Phase 2: Family Medicine Faculty Survey

Family medicine physician faculty from the five residency programs (n=35) subsequently completed a 21-item anonymous online survey (5-point Likert scale; strongly agree to strongly disagree) regarding experiences with the PCOF as a training tool. Items included FM faculty training on the PCOF, frequency of use, comfort using the PCOF, perceptions of utility/impact of the PCOF, and questions specific to the PCOF as a tool.

The University of Minnesota Institutional Review Board deemed this study exempt from review.


Table 1 describes the family medicine residency programs’ demographics and their use of the PCOF.

Family Medicine Faculty Survey Findings

Although, 71% (25/35) of the FM faculty completed the survey, only 80% (20/25) had actually completed a PCOF on a resident, usually through video review (72%) or direct observation in clinic (64%). Only 36% of the FM faculty had formal training on how to use the form. Despite the lack of training, 80% of faculty with PCOF experience were comfortable using the form to evaluate residents. Sixty-five percent believed the PCOF improved their effectiveness in teaching patient-centered communication. Twenty-two percent of FM faculty believed they were less competent in teaching patient-centered communication compared to BH faculty, 31% were not sure how they compared, and 47% believed they were as competent. Three themes emerged from Phase 1 and informed the Phase 2 survey: (1) a family medicine residency culture shift, (2) PCOF functionality, and (3) barriers to teaching patient-centered communication.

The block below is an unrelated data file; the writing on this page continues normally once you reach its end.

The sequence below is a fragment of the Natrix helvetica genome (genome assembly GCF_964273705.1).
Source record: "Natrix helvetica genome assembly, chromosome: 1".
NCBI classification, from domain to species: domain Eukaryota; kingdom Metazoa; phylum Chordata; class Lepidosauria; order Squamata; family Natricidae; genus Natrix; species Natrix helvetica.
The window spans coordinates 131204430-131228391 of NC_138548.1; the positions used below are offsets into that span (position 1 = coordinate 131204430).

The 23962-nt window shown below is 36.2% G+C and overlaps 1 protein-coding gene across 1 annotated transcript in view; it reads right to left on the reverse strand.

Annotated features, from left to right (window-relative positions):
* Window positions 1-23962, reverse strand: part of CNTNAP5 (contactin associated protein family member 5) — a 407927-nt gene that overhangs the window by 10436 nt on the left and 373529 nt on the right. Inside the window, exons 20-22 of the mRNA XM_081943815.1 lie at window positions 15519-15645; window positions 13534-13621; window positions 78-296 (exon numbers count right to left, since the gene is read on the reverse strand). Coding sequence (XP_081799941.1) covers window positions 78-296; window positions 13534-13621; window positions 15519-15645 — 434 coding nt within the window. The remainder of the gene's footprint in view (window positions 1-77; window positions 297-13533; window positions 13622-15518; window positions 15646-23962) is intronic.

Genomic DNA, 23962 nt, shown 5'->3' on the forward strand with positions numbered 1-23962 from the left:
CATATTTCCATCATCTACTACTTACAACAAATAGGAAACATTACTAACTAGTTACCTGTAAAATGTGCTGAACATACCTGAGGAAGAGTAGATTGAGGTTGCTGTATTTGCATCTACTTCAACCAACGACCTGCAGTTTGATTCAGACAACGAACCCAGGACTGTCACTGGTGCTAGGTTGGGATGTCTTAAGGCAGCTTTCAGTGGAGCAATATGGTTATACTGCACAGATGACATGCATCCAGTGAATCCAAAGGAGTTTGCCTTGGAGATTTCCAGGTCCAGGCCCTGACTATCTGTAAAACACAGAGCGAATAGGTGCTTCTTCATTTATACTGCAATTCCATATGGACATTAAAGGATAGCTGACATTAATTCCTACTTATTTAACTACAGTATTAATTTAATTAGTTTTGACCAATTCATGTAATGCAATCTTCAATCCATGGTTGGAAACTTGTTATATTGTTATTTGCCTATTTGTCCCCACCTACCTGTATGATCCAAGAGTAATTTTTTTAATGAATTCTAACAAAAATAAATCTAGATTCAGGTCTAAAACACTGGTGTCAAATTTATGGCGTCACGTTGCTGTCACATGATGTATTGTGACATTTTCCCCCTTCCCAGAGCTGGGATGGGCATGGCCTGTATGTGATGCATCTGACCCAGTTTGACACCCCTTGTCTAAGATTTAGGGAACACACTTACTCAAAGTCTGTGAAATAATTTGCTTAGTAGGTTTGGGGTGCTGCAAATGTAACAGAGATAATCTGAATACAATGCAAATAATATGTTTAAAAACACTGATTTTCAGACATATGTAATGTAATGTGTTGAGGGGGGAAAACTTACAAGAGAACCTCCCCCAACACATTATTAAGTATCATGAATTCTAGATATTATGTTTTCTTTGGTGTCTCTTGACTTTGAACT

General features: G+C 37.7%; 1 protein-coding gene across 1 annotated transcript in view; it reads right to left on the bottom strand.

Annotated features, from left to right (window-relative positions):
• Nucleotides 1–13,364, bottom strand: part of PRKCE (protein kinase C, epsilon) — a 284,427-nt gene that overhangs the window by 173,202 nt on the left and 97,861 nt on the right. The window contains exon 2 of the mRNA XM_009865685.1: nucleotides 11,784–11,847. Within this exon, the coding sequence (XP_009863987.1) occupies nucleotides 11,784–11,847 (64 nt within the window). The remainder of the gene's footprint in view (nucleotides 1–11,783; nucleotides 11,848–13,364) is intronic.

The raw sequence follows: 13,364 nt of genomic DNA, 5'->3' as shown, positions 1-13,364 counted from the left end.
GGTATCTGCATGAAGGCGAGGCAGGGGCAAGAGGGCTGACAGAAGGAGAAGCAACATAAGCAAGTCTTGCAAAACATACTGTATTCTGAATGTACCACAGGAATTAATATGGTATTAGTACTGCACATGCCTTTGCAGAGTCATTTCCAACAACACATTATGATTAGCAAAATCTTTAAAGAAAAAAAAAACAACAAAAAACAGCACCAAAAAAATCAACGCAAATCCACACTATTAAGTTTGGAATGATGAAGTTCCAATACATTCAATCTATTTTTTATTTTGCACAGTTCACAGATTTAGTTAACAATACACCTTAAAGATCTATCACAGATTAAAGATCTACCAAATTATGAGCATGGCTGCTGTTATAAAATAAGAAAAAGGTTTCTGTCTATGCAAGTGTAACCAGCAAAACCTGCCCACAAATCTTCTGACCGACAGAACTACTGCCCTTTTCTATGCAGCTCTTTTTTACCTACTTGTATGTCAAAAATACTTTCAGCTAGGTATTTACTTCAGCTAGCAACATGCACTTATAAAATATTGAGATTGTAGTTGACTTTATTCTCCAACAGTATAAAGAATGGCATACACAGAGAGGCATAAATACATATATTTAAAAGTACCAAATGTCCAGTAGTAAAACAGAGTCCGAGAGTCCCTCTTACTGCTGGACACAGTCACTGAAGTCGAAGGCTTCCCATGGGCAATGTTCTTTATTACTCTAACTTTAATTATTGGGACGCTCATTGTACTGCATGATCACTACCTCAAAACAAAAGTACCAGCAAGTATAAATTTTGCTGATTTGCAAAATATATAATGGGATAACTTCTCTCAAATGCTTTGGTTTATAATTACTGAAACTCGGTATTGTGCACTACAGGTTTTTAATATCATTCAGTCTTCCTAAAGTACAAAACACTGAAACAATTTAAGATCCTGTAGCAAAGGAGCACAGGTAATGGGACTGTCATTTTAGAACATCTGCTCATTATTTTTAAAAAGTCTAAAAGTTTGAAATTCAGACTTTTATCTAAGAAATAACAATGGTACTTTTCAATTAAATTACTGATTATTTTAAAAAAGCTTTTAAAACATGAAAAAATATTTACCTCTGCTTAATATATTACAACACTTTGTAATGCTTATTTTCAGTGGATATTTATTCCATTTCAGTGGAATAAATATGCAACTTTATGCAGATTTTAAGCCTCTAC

Theme 1: Family MedicineResidency Culture Shift

BH and FM faculty described a change in practice since PCOF implementation, evidenced by the adoption of a common language and faculty incorporation of the communication behaviors in direct patient care (Table 2). BH faculty hypothesized that this culture shift was enabled by a clear leadership directive for implementing a standardized patient-centered communication teaching tool, a required number of resident observations, and use of an evidence-based tool for evaluating and providing feedback. BH faculty reported improved resident patient-centered communication.

In terms of physician communication, I feel like, just observationally, they’re so much better than they used to be… I feel like the quality of the communication that I see in our resident physicians has improved over that time. (BH Focus Group)